Amid thin trading volumes and low value traded, the performance of the stock market remained listless during the outgoing month of March-22. Although at month end, the benchmark KSE-100 index managed to post a return of 1.1% to close at 44,929 points.
The stock market started off the month on a frail note as the skirmishes between Russia & Ukraine turned into a full-blown war, sending jitters across global & local equity markets. The developed world resorted to crippling sanctions against Russia, and its shock waves were felt in global commodity markets (energy, grain and metals alike). Prices of several commodities were either at multi-year high or were at record high levels, as the world scrambled to arrange for alternative supplies, since Russia has been one of the largest global commodity suppliers across many products. It added to the anxiety of the local investors as inflation in the country was already running in double digit and current account was alarmingly high. The rising political noise further stoked uncertainty, as the united opposition submitted notice of resolution of no-confidence against PM Imran Khan. Several lawmakers from the governing party appeared to withdraw their support for the PM ahead of a no-confidence vote, raising doubts if the government would still remain in power. In a bid to muster up support, the PM announced a relief package, which comprised of fuel & electricity subsidies. Furthermore, an industrial package was also announced, in which several incentives were offered for investing in small & medium industries, for restoring, investing in sick units, and for overseas Pakistanis to get 5-year tax holiday when investing in the country. During the month, MPC of SBP kept the Policy Rate unchanged at 9.75%. It highlighted that the various demand moderating measures were gaining traction & apprised that trade deficit (as per PBS) has been on a consistent decline since November, and appeared comfortable on its funding going forward. However, it failed to assuage relevant markets as PKR continued to slide, amidst dwindling forex reserves, fixed income yields further marched up, and equities also remained confounded. PKR weakened further to 183.5 (by 3.4% in March-22), taking FY22 depreciation to 16%, while yields on 3M, 6M, and 1-year government papers surged by 130 bps, 146 bps and 150 bps, respectively.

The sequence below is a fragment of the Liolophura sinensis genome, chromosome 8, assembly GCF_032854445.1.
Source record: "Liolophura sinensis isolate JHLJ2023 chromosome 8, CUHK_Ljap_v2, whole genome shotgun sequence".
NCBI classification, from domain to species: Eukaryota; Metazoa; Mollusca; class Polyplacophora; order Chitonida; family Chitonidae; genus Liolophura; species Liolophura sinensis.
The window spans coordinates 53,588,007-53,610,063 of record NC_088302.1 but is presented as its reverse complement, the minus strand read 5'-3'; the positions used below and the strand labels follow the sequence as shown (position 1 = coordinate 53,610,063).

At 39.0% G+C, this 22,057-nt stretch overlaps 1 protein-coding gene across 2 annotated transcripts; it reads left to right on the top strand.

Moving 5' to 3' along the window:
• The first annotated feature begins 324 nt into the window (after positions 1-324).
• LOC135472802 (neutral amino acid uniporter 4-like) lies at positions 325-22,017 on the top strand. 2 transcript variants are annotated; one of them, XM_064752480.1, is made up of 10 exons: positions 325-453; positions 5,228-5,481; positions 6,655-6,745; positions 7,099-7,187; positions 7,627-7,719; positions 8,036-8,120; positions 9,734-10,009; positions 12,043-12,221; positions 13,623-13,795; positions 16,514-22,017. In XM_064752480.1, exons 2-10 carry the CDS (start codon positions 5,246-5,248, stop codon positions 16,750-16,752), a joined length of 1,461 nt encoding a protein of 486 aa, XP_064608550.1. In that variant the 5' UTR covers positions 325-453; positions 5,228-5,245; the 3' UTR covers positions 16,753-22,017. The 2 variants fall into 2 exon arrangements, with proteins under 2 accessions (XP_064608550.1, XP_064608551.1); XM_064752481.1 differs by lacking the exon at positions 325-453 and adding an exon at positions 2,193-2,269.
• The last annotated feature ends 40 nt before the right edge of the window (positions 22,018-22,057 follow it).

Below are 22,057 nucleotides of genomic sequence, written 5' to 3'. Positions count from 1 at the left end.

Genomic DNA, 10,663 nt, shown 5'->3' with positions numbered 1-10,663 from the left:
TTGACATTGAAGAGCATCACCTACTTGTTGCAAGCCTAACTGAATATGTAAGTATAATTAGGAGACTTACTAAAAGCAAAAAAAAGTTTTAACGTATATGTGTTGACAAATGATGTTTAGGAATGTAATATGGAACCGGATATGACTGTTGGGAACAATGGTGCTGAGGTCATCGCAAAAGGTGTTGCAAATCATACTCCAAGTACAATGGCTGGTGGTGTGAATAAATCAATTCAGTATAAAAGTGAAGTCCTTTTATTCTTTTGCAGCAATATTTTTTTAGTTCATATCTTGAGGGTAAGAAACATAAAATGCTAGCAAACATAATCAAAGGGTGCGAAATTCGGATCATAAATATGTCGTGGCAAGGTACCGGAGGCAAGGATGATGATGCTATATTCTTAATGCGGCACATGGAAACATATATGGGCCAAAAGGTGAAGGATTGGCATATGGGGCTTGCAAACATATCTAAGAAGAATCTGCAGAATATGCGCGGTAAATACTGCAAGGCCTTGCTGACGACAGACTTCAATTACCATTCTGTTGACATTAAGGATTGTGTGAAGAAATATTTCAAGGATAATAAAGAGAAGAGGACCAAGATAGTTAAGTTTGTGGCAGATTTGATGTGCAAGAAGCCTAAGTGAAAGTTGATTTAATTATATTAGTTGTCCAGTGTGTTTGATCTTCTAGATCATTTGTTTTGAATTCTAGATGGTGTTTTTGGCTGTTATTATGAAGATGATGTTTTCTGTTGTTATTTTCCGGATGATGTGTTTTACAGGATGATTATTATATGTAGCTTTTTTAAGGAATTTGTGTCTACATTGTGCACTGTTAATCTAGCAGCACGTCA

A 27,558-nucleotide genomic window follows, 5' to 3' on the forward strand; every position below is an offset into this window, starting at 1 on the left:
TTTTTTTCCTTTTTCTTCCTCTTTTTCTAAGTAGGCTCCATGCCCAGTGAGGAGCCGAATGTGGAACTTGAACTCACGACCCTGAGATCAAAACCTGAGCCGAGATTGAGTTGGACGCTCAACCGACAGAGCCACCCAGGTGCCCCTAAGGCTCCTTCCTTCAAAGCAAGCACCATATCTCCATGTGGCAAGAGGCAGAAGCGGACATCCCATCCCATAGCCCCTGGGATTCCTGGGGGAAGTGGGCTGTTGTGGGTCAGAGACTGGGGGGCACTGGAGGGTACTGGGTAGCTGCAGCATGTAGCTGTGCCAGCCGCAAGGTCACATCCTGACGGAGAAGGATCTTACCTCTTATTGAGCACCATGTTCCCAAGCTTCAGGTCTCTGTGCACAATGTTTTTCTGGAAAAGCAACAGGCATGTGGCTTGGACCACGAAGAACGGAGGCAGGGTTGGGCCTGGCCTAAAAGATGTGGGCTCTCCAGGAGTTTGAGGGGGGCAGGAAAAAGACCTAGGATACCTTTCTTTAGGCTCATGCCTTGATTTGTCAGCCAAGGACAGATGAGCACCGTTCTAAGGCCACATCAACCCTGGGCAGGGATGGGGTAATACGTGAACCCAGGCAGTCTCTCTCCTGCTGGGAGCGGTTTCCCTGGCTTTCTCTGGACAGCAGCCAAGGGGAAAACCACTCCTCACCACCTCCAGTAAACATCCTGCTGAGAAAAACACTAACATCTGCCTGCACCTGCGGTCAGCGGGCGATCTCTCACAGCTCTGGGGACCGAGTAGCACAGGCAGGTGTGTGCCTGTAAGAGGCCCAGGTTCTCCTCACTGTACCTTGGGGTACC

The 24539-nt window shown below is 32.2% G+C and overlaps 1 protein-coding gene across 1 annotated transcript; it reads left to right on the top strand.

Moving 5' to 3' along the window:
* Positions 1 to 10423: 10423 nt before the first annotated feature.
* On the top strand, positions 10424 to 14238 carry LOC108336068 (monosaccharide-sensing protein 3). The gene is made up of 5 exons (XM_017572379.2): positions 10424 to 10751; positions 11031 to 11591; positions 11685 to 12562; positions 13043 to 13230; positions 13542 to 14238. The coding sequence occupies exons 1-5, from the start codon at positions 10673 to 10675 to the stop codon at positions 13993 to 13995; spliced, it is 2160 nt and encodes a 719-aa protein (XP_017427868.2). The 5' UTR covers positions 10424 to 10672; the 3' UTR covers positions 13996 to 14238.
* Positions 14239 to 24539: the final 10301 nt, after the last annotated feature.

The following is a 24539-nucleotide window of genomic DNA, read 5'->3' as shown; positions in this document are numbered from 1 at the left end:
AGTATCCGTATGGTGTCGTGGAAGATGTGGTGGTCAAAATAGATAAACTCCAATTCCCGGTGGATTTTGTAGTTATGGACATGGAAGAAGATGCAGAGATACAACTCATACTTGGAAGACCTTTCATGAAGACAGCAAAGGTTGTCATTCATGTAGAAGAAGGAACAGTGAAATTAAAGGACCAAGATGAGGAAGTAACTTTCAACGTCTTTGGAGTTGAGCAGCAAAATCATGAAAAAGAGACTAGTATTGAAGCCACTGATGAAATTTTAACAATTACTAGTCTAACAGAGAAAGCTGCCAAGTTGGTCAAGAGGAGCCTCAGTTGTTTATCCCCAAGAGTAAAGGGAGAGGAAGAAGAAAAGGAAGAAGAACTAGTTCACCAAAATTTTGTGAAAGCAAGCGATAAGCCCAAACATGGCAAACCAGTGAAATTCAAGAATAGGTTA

During the month, Technology, Chemicals, Fertilizers, Food & Personal Care, Power Generation & Distribution sectors outperformed the market. On the contrary, Auto Assemblers, Cable & Electrical Goods, Engineering, Glass & Ceramics, Oil & Gas Exploration, Oil & Gas Marketing, Paper & Board, Refinery, and Vanaspati sectors lagged behind. On participant-wise activity, Banks/DFIs, Individuals and Other Organizations emerged the largest buyers, with net inflows of around USD 15 million, USD 9 million and USD 6 million, respectively. On the other hand, net outflows of around USD 23 million and USD 9 million were seen from Foreigners & Mutual Funds.